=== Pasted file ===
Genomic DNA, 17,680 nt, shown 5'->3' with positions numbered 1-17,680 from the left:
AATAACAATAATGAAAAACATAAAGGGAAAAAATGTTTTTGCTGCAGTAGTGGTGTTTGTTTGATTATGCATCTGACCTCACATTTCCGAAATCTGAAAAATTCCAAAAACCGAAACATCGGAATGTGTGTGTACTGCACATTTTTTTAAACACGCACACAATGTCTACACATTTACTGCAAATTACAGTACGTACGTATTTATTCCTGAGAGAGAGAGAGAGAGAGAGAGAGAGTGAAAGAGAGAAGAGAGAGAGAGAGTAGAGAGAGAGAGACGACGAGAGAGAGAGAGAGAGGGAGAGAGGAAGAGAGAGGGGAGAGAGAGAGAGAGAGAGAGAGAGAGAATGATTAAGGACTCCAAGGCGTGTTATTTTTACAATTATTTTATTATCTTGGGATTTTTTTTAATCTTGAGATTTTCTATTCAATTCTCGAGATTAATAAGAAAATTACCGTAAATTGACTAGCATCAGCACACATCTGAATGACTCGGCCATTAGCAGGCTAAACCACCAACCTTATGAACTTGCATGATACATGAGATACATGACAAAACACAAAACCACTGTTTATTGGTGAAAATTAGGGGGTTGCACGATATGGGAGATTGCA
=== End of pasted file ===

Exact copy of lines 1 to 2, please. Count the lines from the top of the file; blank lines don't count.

Genomic DNA, 17,680 nt, shown 5'->3' with positions numbered 1-17,680 from the left:
AATAACAATAATGAAAAACATAAAGGGAAAAAATGTTTTTGCTGCAGTAGTGGTGTTTGTTTGATTATGCATCTGACCTCACATTTCCGAAATCTGAAAAATTCCAAAAACCGAAACATCGGAATGTGTGTGTACTGCACATTTTTTTAAACACGCACACAATGTCTACACATTTACTGCAAATTACAGTACGTACGTATTTATTCCTGAGAGAGAGAGAGAGAGAGAGAGAGAGTGAAAGAGAGAAGAGAGAGAGAGAGTAGAGAGAGAGAGACGACGAGAGAGAGAGAGAGAGGGAGAGAGGAAGAGAGAGGGGAGAGAGAGAGAGAGAGAGAGAGAGAGAATGATTAAGGACTCCAAGGCGTGTTATTTTTACAATTATTTTATTATCTTGGGATTTTTTTTAATCTTGAGATTTTCTATTCAATTCTCGAGATTAATAAGAAAATTACCGTAAATTGACTAGCATCAGCACACATCTGAATGACTCGGCCATTAGCAGGCTAAACCACCAACCTTATGAACTTGCATGATACATGAGATACATGACAAAACACAAAACCACTGTTTATTGGTGAAAATTAGGGGGTTGCACGATATGGGAGATTGCA